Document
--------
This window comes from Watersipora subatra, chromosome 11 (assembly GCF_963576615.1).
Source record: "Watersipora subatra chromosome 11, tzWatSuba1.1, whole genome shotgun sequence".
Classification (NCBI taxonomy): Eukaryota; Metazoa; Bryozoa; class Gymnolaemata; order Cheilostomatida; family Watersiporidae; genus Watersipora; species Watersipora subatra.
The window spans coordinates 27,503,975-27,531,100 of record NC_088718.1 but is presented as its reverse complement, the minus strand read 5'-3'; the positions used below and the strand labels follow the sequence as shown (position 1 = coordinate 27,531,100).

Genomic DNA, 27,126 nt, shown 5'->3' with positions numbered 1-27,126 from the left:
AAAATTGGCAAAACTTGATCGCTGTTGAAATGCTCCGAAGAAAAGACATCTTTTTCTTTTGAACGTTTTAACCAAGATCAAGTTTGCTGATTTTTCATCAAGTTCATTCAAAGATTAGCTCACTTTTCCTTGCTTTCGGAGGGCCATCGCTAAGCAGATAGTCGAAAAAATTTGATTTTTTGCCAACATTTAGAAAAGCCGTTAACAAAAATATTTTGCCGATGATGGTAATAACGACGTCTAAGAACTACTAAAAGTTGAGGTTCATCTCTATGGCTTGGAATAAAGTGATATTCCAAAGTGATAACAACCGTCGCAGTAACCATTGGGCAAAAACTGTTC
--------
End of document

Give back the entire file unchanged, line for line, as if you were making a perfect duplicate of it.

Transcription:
This window comes from Watersipora subatra, chromosome 11 (assembly GCF_963576615.1).
Source record: "Watersipora subatra chromosome 11, tzWatSuba1.1, whole genome shotgun sequence".
Classification (NCBI taxonomy): Eukaryota; Metazoa; Bryozoa; class Gymnolaemata; order Cheilostomatida; family Watersiporidae; genus Watersipora; species Watersipora subatra.
The window spans coordinates 27,503,975-27,531,100 of record NC_088718.1 but is presented as its reverse complement, the minus strand read 5'-3'; the positions used below and the strand labels follow the sequence as shown (position 1 = coordinate 27,531,100).

Genomic DNA, 27,126 nt, shown 5'->3' with positions numbered 1-27,126 from the left:
AAAATTGGCAAAACTTGATCGCTGTTGAAATGCTCCGAAGAAAAGACATCTTTTTCTTTTGAACGTTTTAACCAAGATCAAGTTTGCTGATTTTTCATCAAGTTCATTCAAAGATTAGCTCACTTTTCCTTGCTTTCGGAGGGCCATCGCTAAGCAGATAGTCGAAAAAATTTGATTTTTTGCCAACATTTAGAAAAGCCGTTAACAAAAATATTTTGCCGATGATGGTAATAACGACGTCTAAGAACTACTAAAAGTTGAGGTTCATCTCTATGGCTTGGAATAAAGTGATATTCCAAAGTGATAACAACCGTCGCAGTAACCATTGGGCAAAAACTGTTC